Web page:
Whether a designer, developer, blogger, or freelancer, you surely have a to-do list on which certain items slowly inch their way down. These forgotten items add up fast! Think of all the items that you’ve discarded from your to-do list to save time. Even more frightening, what items might you have overlooked to meet a deadline? What have you left on the proverbial cutting-room floor yet again?
What better time than the new year, or new decade for that matter, to tackle your neglected checklist? In this article, we’ll look at some commonly overlooked items on a typical checklist (in no particular order). Some are new, some are commonsense and some are not so minor and ought never to be forgotten. So, let’s get started in this young year by striking off some items from your to-do list!
Further Reading on SmashingMag:
- The Art Of Staying Up To Date
- Design Something Every Day!
- The Ultimate Digital Clean-Up Checklist: Are You Prepared For The New Year?
Update The Copyright Date
That’s right, it’s time to update the copyright year on your websites from <old date> – 2016 to <old date> – 2017. If you come across websites that show copyright dates as far back as 2003, the first word that pops to mind is “outdated.” Perhaps these websites have been kept up to date and only the copyright year has been neglected? Or perhaps the website really hasn’t been updated since 2007. Uh oh. This is not the first impression you want to give potential clients. After all, clients want to hire people who notice these things. What message does your footer send from below?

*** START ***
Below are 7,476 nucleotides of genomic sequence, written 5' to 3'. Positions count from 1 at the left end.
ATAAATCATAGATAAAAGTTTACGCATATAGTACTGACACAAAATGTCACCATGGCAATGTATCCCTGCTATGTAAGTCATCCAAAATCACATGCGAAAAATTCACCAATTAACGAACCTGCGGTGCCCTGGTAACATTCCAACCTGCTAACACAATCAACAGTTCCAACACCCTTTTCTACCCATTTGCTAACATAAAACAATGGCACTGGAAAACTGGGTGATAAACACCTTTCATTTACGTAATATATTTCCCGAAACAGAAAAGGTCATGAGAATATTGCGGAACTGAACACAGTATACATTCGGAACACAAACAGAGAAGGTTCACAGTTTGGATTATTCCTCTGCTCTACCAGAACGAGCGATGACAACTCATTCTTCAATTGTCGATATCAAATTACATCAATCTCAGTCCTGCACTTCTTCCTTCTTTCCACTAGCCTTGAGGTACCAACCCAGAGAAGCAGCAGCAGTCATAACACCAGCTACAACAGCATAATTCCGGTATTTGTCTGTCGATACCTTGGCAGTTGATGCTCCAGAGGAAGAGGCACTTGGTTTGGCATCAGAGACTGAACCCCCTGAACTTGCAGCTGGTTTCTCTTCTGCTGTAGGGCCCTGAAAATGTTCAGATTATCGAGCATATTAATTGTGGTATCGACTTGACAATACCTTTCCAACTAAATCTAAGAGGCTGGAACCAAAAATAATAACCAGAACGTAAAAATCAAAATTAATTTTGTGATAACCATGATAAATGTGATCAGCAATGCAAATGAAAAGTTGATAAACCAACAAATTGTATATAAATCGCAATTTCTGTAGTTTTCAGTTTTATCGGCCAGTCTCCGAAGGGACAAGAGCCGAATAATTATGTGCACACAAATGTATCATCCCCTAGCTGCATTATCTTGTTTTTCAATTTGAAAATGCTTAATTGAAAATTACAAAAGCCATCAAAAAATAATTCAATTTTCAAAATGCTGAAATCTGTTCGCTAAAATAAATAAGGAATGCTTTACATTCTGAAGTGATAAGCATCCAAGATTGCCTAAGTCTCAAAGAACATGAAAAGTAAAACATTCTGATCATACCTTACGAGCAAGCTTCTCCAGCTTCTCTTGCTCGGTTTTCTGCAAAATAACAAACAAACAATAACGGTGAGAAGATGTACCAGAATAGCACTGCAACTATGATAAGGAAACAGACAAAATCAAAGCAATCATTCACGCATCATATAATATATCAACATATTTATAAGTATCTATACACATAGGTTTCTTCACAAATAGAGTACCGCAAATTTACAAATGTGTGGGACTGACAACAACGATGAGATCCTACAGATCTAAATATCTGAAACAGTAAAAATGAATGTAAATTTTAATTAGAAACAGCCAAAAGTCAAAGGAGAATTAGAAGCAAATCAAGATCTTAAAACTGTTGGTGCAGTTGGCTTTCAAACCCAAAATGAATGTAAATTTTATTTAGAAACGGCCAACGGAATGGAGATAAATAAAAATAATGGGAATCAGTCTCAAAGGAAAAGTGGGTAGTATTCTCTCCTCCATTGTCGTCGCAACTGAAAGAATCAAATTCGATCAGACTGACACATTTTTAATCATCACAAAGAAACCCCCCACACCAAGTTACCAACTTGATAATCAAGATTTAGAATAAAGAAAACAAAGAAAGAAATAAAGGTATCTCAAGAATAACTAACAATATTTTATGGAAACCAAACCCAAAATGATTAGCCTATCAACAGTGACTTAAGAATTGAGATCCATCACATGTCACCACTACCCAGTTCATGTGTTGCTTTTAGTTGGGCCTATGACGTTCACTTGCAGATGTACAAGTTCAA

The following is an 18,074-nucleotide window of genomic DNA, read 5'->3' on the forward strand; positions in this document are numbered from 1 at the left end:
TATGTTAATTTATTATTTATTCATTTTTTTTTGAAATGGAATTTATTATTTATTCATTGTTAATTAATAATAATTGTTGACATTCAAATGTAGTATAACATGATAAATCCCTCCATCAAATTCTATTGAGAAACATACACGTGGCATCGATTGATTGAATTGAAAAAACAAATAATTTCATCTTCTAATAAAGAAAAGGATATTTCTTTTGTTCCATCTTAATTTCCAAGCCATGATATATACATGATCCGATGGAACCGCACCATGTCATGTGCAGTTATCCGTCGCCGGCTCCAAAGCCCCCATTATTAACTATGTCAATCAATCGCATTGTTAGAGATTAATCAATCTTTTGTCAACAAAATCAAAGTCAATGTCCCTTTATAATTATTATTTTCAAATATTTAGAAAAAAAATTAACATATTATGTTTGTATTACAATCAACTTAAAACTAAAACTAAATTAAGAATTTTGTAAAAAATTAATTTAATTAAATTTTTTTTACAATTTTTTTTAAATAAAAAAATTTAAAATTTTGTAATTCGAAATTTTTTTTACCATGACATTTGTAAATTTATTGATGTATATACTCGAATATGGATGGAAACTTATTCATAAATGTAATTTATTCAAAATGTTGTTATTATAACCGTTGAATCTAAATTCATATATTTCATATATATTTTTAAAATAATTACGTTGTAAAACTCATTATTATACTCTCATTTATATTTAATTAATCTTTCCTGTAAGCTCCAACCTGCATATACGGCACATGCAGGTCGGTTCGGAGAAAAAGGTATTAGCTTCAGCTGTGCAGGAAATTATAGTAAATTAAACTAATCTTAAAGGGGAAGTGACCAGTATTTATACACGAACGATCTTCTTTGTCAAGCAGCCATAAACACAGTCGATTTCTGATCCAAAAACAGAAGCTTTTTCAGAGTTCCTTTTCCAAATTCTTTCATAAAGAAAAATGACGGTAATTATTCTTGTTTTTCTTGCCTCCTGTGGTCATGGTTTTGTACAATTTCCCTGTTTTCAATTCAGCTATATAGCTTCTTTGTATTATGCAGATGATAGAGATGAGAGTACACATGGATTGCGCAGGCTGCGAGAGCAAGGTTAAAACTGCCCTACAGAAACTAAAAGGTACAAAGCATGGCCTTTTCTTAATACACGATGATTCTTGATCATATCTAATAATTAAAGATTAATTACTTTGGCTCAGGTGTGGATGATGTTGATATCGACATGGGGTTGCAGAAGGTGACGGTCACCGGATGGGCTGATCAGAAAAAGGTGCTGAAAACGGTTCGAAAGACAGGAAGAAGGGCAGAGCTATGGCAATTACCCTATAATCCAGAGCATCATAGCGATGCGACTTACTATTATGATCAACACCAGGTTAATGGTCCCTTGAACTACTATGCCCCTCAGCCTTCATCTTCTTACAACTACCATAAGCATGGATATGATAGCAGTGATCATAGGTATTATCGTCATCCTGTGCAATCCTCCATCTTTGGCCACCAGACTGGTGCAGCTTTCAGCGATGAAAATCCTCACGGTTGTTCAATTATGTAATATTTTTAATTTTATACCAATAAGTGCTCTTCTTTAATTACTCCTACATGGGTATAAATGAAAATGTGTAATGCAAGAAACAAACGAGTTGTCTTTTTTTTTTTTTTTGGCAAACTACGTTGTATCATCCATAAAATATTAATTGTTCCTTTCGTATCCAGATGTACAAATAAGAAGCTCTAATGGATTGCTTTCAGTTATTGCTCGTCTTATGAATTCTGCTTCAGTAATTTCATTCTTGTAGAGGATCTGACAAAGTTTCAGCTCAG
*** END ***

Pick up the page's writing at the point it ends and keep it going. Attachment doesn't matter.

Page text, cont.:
Here are just a few of the places you might need to change the copyright date:
- Website (all pages);
- Watermark (if you use the year);
- Footer (such as on your blog);
- Templates (blog, wireframing, frameworks, email templates, etc.);
- Readme files.
If you haven’t looked at your résumé (or curriculum vitae) in a while, now might be the time to do so. Even if you’ve been working steadily, you never know when you’ll need to submit your CV for that dream job that comes along.
This is a good time to make sure your listing of work experience is current. What new projects and clients have you taken on in the last year? Make sure your contact information is up to date, too. Has your area code changed? Have you switched cell phone numbers or moved? Double-check your zip code because some zip codes change occasionally.
Double-check every detail on your resume or CV. Employers frown on inaccurate contact info. Also, check the references that you’ve provided. Are the emails and contact info still valid? Would current employers be willing to act as references? Now is the time to make those changes so that you stay prepared in the market.
Double-check the following items on your résumé or CV:
- Home address,
- Zip code,
- Telephone number,
- Area code,
- Degrees earned,
- Recent jobs,
- Recent projects,
- New contracts,
- Contact info for references.
- How to Create a Great Web Design CV and Résumé?
- 6 Words That Make Your Resume Suck
- Give Your Resume a Facelift
Spelling Kounts Counts
Sometimes you’re in such a rush that spell-checking is the last thing on your mind. Then again, most word-processing programs, email applications and website editors have automatic spell-checkers built right in. Most everyone relies on these programs to catch spelling mistakes. However, occasional slip-ups occur. You’ll often find “there” when “their” is correct, or “weather” when “whether” is intended.
Programs don’t pick up on such discrepancies. But people do. What kind of people? Potential clients and your peers. First impressions count, and poor spelling irks many people. You don’t want to irk someone because you left an “l” out of the word “professionally” on the front page of your website. (Guess who did that?)
A good way to manually spell check a website is to read the content in reverse and out loud to yourself. Start from the footer. Then spell check the actual website code. Don’t skip a sub-page that you think is irrelevant. Every little mistake you find is one less mistake that someone else will.